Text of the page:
via Dawn Luger of The Daily Sheeple
The recent fires blazing across California have exposed 1.6 million people to lethal levels of smoke. The dangerous smoke contains fine particles that can get lodged in the lungs and trigger heart attacks.
Over 100,000 people have been evacuated from the path of five fires, such as the Thomas fire in Southern California. But as the fires continue to rage, health officials are warning of the danger of smoke inhalation.
According to the Daily Mail, as the California fires rage, the smoke blanketing the state is putting nearly 1.6 million residents of three counties at risk for lung and heart problems. The fine particles of burned materials in smoke embed themselves into our lungs, causing burning and irritation in the short term, but exposure to fire smoke is insidious, and has been linked to serious diseases and even premature death.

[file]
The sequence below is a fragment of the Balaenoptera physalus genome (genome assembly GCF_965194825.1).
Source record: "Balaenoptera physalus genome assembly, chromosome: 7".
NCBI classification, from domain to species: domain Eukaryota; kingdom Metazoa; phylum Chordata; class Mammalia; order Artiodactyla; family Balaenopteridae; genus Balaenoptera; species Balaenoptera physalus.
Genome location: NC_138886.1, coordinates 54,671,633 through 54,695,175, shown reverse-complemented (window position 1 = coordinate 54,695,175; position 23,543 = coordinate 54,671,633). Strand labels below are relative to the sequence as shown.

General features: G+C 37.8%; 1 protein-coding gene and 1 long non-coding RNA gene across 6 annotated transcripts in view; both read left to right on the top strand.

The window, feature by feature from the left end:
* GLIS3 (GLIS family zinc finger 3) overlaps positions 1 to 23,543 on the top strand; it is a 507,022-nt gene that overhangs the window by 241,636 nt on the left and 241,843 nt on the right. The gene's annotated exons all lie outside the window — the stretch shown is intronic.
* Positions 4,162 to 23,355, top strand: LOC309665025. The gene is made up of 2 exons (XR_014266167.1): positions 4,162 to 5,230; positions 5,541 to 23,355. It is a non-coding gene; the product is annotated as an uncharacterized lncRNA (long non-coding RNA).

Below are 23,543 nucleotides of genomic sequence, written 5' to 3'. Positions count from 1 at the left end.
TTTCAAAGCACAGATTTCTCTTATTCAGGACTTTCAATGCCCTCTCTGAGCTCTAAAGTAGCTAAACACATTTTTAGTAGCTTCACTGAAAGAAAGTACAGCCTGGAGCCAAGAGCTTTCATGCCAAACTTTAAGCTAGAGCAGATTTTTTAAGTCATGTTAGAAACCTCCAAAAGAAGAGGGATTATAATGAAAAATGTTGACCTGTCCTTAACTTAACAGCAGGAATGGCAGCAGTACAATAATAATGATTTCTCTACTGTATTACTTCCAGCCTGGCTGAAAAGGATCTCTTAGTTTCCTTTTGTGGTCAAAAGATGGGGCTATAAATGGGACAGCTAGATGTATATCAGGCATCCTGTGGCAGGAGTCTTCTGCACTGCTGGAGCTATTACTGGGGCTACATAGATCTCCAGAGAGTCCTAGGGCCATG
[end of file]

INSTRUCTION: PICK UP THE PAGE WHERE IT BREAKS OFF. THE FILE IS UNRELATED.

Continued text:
Poor quality air from fire smoke can aggravate heart, lung, and inflammatory diseases, causing acute symptoms and hospitalizations. But, even for healthy people, the effects of smoke inhalation include milder problems like burning, wheezing and irritation, and could develop into more serious respiratory infections in the coming weeks. For people with underlying heart conditions, a smoky day can be deadly.
More than 230,000 acres in Southern California have been scorched, at least one person has died, and the Thomas fire is not expected to be contained until Christmas Eve.
The Thomas Fire is now the fifth largest in history and smoke from it has filled the air in Ventura, San Jaoquin, and Santa Barbara counties with levels of smoke that air quality regulators deem ‘unhealthy.‘ –The Daily Mail
Smoke contains carbon monoxide, carbon dioxide and particulate matter. Inhaling heavy smoke temporarily changes the way that our lungs work as we breathe. This causes the sensations of burning, chest tightness, and difficulty breathing. “The main pollutant we’re concerned about is PM2.5, very small particles that can get into the deepest parts of the lungs and cause not only lung, but heart issues,” says Lyz Hoffman, public information officer at the Santa Barbara County Air Pollution Control District.
To try to mitigate these helath concerns and risks, Santa Barbara County has handed out more than 300,000 N-95 face masks. The masks can effectively block toxic particles in ways that scarves and even surgical masks cannot.